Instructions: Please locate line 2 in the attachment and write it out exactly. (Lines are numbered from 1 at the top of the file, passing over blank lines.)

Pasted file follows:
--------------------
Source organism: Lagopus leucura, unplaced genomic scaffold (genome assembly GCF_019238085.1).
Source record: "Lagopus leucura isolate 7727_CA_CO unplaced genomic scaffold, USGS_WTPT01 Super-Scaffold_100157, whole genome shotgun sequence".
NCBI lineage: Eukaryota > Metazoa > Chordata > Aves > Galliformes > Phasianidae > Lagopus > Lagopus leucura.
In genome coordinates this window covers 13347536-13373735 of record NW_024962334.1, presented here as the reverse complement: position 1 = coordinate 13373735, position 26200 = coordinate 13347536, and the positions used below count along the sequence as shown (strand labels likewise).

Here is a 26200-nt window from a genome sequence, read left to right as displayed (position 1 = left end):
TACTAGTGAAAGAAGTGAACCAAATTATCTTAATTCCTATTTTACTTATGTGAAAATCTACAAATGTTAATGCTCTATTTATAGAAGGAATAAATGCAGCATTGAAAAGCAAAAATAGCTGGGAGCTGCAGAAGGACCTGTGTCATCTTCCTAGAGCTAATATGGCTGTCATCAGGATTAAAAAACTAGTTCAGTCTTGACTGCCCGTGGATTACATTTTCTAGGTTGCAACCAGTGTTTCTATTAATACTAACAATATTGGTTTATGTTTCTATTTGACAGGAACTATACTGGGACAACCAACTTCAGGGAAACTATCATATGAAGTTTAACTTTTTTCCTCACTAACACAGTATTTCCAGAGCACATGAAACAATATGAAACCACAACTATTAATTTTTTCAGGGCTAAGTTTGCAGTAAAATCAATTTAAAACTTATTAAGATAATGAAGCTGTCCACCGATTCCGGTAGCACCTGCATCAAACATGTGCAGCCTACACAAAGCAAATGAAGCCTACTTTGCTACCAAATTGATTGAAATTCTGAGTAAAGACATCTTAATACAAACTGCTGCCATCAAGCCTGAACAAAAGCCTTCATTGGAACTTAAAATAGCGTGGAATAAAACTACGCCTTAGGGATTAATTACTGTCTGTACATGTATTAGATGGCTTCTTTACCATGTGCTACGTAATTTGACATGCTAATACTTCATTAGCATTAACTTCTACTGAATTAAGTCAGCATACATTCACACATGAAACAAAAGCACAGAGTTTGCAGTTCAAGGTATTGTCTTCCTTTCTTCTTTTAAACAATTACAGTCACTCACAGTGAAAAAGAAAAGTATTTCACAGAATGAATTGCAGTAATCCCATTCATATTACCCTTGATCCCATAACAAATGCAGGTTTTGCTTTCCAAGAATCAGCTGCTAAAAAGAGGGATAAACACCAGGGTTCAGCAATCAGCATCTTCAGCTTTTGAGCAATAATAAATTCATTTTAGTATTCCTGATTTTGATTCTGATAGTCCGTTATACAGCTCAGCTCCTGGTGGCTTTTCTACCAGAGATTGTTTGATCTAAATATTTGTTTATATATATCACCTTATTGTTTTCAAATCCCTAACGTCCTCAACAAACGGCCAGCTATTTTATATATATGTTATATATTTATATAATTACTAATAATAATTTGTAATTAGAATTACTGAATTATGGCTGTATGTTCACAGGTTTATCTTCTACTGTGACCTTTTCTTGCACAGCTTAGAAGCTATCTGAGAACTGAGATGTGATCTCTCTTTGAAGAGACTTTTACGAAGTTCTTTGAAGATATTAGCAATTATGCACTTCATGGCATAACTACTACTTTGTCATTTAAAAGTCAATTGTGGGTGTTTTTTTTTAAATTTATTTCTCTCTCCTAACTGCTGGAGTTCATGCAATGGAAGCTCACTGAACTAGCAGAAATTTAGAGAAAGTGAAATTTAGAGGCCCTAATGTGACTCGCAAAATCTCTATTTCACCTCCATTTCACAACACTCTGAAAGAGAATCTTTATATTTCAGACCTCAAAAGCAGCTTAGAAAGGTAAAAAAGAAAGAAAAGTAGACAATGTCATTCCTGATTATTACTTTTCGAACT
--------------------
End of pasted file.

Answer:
Source record: "Lagopus leucura isolate 7727_CA_CO unplaced genomic scaffold, USGS_WTPT01 Super-Scaffold_100157, whole genome shotgun sequence".